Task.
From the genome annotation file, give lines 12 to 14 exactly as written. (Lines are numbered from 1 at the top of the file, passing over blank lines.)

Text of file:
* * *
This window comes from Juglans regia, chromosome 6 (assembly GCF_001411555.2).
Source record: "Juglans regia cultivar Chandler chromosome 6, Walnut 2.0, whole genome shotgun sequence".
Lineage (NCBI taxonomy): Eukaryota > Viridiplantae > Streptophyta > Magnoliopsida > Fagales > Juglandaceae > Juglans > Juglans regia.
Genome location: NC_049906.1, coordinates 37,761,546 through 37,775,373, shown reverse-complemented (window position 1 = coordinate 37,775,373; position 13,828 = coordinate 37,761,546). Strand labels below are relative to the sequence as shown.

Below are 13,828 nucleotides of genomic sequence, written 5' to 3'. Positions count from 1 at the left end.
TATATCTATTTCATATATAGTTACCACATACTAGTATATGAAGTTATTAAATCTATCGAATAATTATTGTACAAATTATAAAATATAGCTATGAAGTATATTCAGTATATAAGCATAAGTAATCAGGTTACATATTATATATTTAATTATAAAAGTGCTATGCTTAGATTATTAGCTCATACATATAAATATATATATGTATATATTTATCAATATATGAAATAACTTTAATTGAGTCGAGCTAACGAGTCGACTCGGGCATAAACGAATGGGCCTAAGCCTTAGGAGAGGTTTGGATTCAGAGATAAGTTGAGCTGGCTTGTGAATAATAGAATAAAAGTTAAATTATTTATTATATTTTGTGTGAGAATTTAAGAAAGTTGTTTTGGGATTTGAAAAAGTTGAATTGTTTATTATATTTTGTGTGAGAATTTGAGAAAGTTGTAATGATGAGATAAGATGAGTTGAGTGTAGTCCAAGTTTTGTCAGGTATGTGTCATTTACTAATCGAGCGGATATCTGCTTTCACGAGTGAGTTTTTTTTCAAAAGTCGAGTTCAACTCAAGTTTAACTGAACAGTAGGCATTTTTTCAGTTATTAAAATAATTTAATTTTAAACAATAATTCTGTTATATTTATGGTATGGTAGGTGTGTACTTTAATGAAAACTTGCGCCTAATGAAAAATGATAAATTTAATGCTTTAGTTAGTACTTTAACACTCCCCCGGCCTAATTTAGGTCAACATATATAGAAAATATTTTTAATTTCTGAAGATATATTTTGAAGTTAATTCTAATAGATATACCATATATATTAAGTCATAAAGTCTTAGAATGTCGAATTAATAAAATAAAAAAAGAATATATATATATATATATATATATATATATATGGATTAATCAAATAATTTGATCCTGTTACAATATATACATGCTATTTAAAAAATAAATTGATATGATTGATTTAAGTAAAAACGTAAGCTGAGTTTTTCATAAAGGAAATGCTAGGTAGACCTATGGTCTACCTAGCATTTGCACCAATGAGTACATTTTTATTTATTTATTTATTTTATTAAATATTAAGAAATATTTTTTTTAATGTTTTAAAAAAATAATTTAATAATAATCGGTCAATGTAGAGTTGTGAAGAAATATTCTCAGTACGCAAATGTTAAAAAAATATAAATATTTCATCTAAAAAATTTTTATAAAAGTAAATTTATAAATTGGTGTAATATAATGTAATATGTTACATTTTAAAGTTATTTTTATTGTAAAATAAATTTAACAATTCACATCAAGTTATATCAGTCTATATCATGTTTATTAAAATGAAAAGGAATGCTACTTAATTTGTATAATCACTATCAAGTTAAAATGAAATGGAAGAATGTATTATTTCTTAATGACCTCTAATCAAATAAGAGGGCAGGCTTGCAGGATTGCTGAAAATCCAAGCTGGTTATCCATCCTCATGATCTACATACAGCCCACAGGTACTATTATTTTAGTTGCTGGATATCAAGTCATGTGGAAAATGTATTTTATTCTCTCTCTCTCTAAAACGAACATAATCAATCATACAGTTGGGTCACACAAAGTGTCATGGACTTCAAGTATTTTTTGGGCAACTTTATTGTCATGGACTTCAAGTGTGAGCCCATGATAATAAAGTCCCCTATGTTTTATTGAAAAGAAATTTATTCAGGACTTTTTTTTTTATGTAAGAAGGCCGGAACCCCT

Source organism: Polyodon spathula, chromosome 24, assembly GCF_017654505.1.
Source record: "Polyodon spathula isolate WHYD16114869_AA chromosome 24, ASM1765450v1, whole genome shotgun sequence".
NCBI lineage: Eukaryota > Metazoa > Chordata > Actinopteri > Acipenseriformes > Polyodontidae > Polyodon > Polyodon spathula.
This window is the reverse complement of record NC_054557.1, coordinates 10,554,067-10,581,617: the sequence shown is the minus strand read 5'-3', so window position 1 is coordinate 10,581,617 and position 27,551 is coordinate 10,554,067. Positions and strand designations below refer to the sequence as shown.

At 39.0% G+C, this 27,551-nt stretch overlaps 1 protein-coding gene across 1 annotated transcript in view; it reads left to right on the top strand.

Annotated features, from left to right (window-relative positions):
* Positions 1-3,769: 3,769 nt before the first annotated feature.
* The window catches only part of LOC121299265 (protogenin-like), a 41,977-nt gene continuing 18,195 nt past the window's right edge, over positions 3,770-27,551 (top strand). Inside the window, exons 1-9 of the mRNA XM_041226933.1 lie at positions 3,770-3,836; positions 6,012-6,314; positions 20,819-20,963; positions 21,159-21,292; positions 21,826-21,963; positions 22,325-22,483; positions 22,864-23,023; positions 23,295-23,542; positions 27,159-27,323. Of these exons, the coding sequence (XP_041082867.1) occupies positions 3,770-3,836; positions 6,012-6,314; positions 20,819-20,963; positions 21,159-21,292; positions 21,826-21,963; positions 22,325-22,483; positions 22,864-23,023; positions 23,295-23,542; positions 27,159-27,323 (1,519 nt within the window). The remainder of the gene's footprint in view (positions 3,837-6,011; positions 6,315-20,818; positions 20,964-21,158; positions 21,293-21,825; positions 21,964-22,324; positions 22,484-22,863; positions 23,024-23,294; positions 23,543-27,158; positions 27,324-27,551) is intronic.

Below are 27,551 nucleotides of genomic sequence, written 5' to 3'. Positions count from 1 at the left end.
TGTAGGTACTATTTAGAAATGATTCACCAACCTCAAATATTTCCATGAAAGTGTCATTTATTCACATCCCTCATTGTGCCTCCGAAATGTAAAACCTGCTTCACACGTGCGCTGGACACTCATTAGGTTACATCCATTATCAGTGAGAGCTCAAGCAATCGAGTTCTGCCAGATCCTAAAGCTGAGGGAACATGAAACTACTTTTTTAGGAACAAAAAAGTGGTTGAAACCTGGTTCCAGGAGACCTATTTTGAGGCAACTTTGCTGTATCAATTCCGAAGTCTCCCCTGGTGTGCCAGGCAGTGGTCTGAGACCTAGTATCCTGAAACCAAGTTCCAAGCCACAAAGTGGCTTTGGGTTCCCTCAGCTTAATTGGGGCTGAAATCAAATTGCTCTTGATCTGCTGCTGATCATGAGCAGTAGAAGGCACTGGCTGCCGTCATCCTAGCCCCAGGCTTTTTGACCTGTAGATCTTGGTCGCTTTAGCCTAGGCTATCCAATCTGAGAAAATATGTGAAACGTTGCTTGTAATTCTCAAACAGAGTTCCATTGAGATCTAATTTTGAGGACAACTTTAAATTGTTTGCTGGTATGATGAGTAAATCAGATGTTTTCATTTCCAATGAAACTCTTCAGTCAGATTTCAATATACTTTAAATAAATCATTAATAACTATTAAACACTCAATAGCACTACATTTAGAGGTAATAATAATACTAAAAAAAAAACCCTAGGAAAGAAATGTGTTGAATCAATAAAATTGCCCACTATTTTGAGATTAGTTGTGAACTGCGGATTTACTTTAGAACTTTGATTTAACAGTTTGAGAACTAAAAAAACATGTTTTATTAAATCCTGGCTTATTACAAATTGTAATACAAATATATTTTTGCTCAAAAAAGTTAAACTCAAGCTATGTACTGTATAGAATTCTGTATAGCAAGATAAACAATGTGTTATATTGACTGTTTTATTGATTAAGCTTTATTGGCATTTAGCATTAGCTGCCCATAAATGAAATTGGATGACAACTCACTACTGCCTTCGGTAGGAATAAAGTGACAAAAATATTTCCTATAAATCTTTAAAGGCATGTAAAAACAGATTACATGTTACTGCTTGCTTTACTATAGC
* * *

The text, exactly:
Annotated features, from left to right (window-relative positions):
* Positions 1-3,769: 3,769 nt before the first annotated feature.
* The window catches only part of LOC121299265 (protogenin-like), a 41,977-nt gene continuing 18,195 nt past the window's right edge, over positions 3,770-27,551 (top strand). Inside the window, exons 1-9 of the mRNA XM_041226933.1 lie at positions 3,770-3,836; positions 6,012-6,314; positions 20,819-20,963; positions 21,159-21,292; positions 21,826-21,963; positions 22,325-22,483; positions 22,864-23,023; positions 23,295-23,542; positions 27,159-27,323. Of these exons, the coding sequence (XP_041082867.1) occupies positions 3,770-3,836; positions 6,012-6,314; positions 20,819-20,963; positions 21,159-21,292; positions 21,826-21,963; positions 22,325-22,483; positions 22,864-23,023; positions 23,295-23,542; positions 27,159-27,323 (1,519 nt within the window). The remainder of the gene's footprint in view (positions 3,837-6,011; positions 6,315-20,818; positions 20,964-21,158; positions 21,293-21,825; positions 21,964-22,324; positions 22,484-22,863; positions 23,024-23,294; positions 23,543-27,158; positions 27,324-27,551) is intronic.